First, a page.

Two Views of Titan's Topography
To create the first global, topographic map of Saturn's moon Titan, scientists analyzed data from NASA's Cassini spacecraft and a mathematical process called splining. This method effectively uses smooth curved surfaces to "join" the areas between grids of existing topography profiles obtained by Cassini's radar instrument. In the upper panel of this graphic, gold colors show where radar images have been obtained over almost half of Titan's surface, laid over a (blue toned) near-global map of infrared color from the Cassini visual and infrared mapping spectrometer instrument. Within the gold images, narrow strips of rainbow colors show where height data have been obtained. The lower panel shows the new topography map, with contour lines spaced 656 feet (200 meters) apart in elevation that were added to facilitate interpretation of the data. South polar depressions and four mountains are notably prominent; a dark region at 50–65 degrees south latitude and 0–60 degrees east longitude coincides with a major depression.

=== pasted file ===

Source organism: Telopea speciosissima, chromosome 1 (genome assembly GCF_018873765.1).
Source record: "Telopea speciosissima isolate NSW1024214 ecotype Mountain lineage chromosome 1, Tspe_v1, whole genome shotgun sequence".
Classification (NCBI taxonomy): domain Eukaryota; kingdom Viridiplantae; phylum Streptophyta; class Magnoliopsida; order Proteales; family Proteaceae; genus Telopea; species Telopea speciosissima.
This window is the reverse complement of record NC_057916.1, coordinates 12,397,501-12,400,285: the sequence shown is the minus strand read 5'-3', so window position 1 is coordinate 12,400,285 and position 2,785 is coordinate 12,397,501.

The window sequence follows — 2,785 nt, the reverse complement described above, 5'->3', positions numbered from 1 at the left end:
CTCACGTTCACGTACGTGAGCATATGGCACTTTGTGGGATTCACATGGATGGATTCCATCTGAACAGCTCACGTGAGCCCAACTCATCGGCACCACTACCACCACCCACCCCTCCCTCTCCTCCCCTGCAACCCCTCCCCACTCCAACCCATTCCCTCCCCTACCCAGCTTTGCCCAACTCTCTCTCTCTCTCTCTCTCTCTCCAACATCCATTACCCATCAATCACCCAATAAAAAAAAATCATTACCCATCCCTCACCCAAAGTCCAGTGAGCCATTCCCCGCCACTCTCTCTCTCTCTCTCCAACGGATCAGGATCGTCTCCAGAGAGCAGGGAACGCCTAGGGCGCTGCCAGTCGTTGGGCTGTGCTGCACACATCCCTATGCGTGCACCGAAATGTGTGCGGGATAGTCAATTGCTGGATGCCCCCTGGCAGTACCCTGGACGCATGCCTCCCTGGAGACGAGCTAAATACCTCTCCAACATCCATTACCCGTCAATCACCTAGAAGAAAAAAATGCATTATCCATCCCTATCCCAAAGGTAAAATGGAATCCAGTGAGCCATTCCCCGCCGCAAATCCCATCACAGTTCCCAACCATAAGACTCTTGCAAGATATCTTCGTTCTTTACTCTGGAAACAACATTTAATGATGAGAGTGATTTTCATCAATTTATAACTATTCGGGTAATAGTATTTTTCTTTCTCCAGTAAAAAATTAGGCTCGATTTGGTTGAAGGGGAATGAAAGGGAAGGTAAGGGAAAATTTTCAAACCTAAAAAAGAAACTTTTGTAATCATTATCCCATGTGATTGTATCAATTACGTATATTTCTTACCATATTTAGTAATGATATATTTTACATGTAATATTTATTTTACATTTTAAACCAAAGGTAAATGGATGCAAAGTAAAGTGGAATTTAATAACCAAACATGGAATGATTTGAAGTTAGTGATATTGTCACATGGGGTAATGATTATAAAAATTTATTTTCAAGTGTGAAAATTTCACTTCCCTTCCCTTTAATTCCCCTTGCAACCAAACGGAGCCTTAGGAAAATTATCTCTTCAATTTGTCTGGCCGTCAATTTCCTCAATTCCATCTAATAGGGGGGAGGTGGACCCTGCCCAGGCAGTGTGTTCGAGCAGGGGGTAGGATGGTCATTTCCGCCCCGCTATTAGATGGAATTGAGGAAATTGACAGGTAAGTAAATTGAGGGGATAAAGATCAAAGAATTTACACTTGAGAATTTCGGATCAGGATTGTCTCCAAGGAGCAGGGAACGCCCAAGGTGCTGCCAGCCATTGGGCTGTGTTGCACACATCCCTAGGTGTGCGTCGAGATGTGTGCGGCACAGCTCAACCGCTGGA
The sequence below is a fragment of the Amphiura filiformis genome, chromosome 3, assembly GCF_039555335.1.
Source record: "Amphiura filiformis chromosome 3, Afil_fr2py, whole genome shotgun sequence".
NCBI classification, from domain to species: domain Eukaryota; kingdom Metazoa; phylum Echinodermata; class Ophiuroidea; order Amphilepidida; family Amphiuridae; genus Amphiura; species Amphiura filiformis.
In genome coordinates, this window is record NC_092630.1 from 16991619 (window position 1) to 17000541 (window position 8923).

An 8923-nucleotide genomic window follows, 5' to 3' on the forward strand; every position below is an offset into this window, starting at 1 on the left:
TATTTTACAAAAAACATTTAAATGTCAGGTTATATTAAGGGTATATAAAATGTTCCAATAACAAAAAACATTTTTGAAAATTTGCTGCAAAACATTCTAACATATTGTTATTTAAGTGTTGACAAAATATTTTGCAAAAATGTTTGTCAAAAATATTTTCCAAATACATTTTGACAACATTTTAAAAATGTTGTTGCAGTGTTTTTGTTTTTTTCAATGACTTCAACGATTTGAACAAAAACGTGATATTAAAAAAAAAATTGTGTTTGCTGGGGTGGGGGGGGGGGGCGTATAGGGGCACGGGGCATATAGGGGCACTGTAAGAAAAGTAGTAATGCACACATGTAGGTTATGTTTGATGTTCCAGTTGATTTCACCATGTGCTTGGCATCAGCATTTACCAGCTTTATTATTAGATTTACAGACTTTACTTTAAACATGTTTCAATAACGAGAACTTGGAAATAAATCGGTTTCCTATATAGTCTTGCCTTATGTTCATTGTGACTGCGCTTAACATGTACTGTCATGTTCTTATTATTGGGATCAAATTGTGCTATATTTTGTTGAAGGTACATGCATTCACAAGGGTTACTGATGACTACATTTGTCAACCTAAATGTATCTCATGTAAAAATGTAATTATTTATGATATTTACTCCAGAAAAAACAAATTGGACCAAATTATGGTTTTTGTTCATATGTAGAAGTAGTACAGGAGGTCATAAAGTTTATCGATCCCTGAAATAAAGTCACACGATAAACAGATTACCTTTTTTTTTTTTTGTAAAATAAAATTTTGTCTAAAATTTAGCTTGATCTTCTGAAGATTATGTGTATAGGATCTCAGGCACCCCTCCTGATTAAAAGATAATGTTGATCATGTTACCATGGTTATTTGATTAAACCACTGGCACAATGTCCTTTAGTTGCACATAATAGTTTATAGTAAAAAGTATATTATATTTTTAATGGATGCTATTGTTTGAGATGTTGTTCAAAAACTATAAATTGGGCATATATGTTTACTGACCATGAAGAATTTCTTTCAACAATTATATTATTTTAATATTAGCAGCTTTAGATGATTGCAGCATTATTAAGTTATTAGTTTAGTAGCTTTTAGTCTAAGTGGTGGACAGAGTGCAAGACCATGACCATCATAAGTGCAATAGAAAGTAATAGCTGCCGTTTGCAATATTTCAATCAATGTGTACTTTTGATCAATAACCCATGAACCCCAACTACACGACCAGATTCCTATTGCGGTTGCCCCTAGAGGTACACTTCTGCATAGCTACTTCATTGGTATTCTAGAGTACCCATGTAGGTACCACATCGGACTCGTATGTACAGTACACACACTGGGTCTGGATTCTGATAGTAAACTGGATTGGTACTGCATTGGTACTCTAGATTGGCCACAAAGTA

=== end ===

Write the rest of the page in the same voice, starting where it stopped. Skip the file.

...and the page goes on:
The radar and VIMS data were obtained from 2004 to 2011.
Image Credit: NASA/JPL-Caltech/ASI/JHUAPL/Cornell/Weizmann
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